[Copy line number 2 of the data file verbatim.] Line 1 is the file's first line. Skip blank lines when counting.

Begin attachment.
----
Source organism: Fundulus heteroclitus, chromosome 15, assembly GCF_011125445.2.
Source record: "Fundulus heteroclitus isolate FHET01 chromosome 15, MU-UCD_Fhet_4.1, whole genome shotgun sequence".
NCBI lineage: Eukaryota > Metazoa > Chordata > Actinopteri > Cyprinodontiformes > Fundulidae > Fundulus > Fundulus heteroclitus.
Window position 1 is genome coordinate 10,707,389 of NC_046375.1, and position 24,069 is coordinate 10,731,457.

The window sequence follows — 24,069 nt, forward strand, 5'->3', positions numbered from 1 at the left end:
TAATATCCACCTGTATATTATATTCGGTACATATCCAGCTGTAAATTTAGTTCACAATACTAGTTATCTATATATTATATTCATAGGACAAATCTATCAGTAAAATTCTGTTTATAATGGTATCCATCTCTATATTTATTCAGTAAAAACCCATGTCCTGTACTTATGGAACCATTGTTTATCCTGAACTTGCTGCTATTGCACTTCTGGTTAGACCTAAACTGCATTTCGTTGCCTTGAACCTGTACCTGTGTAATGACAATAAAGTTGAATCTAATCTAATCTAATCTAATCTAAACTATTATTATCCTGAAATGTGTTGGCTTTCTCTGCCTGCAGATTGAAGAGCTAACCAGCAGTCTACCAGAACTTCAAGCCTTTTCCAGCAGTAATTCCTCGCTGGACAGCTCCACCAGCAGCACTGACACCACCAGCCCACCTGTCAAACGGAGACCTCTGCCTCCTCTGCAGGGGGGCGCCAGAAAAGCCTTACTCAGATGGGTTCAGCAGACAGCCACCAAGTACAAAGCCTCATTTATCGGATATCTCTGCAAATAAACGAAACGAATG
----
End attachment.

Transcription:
Source record: "Fundulus heteroclitus isolate FHET01 chromosome 15, MU-UCD_Fhet_4.1, whole genome shotgun sequence".